Almost 20 years after she first released Noughts and Crosses, Malorie Blackman is back with the newest addition to the series.
Crossfire, like her novels before it, explores the theme of racial divide with black people ruling over white people.
The series was inspired by the Stephen Lawrence murder case in 1993 and how police handled it.
Malorie has been speaking to Radio 1 Newsbeat about her new book.
“I remember watching a docu-drama about how the Lawrence family had been treated, particularly by the police,” she says.
“I remember being so angry about that, and I thought ‘I want to write something about racism and what it’s like to experience racism’.”
She says before she started the Noughts and Crosses series, she discussed writing about slavery with her friends, but the response was “kind of underwhelming”.
“They were saying why do you want to write about that, it’s so painful and so long ago”.
“Then I thought – how can I flip it, and make the noughts the minority and the ones who are experiencing racism, the white people the ones who are experiencing racism. And so that’s how the idea was born.”
“I called it Noughts and Crosses because I wanted to make up my own terms for society, where the darker you were it was deemed the better you were.
“Noughts kind of sounds like zero, nothing and so that’s the term I applied to white people and then crosses, who some of them in the book consider themselves closer to god in every way.”
Blackman says there are a number of things that made her write the next book in the series, but mostly “it was inspired by current events”.
“It was what was going on with Brexit, the result of Brexit in terms of hate-crimes and it was also Trump, his inauguration and being made US president,” she adds.
She says she also was concerned by how 20 years on from her first book, attitudes to race in the UK and abroad didn’t seem to be changing.
“In terms of race – we seem to be going backwards on that one.”
“In March 2018 I was reading something that said there was a rise of 17% in hate crimes, but in the five years to 2018, it’s risen 123%.”
Blackman says other current affairs also inspired her new novel, including a storyline in the book about a white footballer being racially attacked on the pitch.
“I was watching something this morning on the news which said that racism at football matches have actually got worse over the last 12 months,” she says.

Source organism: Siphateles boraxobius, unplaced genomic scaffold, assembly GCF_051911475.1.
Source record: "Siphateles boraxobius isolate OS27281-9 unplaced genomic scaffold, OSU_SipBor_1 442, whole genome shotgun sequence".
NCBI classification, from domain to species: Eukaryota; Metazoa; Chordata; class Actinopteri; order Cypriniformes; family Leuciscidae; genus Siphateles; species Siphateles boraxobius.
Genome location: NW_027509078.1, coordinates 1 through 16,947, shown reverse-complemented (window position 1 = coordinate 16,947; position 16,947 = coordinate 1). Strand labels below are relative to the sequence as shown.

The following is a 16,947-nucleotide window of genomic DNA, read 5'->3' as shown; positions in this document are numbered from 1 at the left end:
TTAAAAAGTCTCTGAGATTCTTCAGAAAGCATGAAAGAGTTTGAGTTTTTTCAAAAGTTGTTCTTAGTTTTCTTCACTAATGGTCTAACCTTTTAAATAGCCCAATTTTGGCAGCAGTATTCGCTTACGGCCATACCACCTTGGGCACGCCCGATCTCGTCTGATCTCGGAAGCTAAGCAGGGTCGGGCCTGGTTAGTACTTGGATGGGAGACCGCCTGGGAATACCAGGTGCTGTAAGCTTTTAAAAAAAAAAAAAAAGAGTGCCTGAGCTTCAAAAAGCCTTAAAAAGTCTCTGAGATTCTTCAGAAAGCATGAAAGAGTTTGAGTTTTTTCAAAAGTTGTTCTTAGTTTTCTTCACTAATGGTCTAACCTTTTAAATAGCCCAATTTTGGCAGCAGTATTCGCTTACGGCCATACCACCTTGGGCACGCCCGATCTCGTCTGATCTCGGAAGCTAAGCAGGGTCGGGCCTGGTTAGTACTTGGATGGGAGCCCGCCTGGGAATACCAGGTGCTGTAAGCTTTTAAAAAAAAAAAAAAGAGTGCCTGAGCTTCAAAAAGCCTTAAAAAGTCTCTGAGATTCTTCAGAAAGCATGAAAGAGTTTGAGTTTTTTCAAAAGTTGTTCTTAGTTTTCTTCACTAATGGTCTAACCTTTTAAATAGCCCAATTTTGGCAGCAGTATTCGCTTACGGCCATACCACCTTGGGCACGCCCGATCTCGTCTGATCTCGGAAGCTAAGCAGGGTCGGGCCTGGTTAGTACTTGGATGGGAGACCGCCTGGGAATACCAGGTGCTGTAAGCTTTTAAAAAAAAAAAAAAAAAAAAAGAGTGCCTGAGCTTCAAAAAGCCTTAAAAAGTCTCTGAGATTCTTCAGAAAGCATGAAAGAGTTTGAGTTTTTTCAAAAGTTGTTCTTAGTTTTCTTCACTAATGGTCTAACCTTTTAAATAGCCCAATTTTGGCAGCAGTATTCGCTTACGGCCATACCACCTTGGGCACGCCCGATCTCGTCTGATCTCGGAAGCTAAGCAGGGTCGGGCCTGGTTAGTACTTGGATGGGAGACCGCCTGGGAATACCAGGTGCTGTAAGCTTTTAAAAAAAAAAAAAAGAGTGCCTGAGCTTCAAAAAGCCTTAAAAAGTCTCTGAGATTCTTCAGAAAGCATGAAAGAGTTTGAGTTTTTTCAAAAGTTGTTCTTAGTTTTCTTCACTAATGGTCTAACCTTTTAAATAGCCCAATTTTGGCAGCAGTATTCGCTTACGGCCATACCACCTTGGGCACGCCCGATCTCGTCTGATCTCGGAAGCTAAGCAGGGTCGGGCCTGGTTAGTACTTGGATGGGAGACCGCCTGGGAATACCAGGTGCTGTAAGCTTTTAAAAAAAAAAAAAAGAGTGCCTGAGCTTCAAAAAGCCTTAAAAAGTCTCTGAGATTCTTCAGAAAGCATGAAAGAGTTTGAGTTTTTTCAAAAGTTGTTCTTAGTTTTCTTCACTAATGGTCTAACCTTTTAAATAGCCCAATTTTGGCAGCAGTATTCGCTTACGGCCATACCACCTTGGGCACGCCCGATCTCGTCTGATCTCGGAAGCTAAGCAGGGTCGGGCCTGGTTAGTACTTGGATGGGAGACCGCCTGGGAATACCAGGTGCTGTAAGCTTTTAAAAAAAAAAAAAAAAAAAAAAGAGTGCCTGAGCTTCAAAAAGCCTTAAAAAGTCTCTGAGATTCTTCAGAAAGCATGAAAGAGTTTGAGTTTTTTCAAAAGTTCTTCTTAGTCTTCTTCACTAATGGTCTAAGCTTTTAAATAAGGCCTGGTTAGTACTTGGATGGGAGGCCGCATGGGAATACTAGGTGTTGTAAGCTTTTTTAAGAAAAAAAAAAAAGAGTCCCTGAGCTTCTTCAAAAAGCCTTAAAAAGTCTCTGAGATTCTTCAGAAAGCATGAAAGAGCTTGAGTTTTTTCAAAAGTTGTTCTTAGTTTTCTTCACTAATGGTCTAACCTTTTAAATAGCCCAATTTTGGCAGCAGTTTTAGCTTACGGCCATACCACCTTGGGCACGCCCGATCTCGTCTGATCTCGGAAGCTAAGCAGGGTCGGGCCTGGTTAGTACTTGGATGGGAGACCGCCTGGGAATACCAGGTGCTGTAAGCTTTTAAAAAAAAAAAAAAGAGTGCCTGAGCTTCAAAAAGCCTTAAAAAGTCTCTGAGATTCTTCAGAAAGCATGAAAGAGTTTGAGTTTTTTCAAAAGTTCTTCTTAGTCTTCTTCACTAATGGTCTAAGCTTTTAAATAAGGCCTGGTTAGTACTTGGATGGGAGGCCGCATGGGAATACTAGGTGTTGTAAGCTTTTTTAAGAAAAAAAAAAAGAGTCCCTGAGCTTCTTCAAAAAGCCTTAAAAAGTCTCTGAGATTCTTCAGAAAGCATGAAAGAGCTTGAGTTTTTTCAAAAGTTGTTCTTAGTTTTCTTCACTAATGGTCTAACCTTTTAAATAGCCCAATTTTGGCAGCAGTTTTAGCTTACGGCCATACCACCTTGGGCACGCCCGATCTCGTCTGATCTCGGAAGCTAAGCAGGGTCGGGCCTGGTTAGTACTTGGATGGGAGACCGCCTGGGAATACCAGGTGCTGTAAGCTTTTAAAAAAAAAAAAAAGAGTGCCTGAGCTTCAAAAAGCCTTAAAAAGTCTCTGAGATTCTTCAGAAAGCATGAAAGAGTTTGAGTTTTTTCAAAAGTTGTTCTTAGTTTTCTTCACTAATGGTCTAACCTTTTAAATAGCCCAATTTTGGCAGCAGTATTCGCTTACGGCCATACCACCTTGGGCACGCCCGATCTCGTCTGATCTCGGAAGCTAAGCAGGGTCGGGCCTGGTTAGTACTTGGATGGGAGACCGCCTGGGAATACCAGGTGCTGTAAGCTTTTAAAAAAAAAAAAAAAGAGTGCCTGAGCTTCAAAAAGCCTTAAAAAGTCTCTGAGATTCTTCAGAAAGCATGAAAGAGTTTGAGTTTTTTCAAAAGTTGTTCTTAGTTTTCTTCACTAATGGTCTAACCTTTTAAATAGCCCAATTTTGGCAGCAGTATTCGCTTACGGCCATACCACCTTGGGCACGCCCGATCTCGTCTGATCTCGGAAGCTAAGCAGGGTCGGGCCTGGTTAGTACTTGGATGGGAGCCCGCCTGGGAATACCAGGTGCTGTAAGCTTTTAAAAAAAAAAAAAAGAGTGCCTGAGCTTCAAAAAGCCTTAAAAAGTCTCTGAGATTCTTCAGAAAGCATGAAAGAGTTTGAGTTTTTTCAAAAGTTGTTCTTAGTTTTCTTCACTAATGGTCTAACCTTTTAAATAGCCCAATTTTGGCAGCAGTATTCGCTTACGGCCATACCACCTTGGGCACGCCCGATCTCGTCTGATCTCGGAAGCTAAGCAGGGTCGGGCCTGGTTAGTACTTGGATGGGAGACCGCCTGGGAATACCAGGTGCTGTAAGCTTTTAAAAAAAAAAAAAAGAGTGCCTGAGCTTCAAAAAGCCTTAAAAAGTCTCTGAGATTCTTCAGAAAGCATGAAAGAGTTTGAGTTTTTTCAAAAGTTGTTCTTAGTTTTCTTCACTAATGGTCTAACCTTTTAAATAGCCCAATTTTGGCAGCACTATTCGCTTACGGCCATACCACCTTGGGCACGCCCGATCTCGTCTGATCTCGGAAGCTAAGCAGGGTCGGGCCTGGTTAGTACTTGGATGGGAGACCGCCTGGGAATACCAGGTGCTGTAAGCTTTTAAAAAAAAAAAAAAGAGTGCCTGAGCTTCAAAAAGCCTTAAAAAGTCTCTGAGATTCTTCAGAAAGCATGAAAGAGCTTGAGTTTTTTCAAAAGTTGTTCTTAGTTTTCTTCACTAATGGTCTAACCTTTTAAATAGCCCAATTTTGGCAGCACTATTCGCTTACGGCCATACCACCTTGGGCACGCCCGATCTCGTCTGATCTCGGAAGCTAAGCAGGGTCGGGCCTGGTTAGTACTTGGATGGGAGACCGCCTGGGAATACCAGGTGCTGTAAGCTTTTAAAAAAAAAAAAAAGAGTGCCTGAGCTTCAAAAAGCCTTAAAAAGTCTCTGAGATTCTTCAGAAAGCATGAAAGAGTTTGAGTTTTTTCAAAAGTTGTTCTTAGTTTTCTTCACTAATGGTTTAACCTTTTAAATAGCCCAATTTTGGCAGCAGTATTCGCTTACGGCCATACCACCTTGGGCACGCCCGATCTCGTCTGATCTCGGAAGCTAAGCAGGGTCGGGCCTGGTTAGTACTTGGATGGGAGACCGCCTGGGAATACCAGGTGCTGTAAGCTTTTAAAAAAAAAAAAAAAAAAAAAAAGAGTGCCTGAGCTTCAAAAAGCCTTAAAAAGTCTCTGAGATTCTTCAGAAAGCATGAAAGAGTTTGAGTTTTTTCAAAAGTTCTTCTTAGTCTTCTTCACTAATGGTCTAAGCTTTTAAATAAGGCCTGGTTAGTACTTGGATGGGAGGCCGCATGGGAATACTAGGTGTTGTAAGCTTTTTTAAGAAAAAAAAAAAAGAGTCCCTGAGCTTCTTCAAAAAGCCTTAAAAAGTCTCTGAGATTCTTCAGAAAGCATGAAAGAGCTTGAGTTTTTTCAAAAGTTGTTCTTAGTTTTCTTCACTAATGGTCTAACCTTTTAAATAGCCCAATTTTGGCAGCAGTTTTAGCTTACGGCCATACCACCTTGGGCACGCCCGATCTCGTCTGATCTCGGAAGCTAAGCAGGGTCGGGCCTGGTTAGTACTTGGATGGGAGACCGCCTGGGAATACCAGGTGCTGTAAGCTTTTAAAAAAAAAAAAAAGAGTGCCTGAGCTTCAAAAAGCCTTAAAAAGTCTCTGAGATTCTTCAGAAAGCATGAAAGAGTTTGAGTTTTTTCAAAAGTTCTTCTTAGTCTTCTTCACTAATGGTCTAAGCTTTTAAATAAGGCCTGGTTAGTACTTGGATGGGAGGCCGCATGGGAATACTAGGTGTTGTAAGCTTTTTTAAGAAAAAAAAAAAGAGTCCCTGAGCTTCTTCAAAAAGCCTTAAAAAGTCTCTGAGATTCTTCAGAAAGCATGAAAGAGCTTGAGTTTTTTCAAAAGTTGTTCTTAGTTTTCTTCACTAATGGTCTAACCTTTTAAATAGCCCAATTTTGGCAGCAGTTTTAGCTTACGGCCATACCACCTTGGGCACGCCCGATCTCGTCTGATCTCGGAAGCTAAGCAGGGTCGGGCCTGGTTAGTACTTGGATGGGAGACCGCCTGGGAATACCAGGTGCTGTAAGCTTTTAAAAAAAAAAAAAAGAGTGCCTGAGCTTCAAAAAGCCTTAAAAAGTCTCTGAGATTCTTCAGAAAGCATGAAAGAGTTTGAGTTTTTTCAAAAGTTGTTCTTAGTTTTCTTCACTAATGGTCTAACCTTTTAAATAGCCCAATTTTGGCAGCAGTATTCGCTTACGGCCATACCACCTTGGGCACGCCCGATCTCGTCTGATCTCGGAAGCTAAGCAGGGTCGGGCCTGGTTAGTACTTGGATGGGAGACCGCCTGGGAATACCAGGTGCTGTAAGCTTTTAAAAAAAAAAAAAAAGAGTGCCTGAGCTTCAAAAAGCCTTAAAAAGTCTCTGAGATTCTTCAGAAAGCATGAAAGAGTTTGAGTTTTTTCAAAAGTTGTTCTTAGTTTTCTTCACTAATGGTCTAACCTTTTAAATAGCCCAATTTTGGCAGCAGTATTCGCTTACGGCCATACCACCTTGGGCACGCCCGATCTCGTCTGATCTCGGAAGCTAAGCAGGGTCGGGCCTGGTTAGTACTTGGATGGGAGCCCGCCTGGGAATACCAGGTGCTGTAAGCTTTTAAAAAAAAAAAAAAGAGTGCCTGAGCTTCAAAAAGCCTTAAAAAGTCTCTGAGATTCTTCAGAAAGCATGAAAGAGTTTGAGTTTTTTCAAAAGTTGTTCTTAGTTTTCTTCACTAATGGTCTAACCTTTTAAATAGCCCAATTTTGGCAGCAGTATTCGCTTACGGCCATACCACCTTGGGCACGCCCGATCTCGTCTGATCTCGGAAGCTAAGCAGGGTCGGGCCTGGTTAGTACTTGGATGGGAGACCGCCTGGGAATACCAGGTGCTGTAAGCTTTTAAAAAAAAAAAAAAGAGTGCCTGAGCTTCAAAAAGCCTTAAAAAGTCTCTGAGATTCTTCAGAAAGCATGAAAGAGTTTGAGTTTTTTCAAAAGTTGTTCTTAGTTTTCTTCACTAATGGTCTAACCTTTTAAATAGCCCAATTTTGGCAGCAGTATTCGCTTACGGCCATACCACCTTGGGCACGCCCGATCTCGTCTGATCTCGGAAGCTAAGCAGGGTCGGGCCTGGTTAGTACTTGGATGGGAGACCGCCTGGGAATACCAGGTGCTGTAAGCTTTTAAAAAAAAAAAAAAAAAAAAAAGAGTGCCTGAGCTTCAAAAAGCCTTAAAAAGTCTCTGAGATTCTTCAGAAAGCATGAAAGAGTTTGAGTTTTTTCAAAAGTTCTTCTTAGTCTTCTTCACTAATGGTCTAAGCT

“We just look at what happened to Raheem Sterling when he got abused by those four Chelsea supporters.
“We can’t be complacent about it and say ‘things are getting better’ because they’re not.”
She also spoke about her relationship with Stormzy – who will star in the upcoming TV adaptation of Noughts and Crosses on the BBC in 2020.
“Early last year I met him [Stormzy]. He was just so wonderful and was telling me how he loved my books and grew up with them.”
“He’s in the TV series, he’s in one of the episodes and he’s also one of these people who puts his money where his mouth is.
“He started Merky books with Penguin and they’re looking for more diverse voices and voices that perhaps feel like traditional publishing routes are not for them, but they’re encouraging people to come to Merky Books.
“The fact that he’s paying the tuition of two students going to Cambridge – I just love him for that.”
Blackman also talks about a big cultural moment in 2019 – when Stormzy used extracts from Noughts and Crosses during his headline set at Glastonbury.
“I thought that whole set was amazing and the fact that he had the ballet dancers and it was so hard for ballet dancers of colour to find shoes that match their skin-tone.
“In the same way that, in Noughts and Crosses, I have a scene where a Nought girl comes to school with a dark brown plaster on her forehead, and someone says ‘that stands out’ and she says ‘well they don’t make pink plasters, they only make dark brown ones’.
“I had such a response to that especially when the book first came out. A lot of white teens said to me, ‘I’d never thought about this before’.
“Not just white teens, readers said they’d never thought about the colour of plasters before.
“It’s something that a minority in a society will see that the majority won’t necessarily see until it’s pointed out to them.”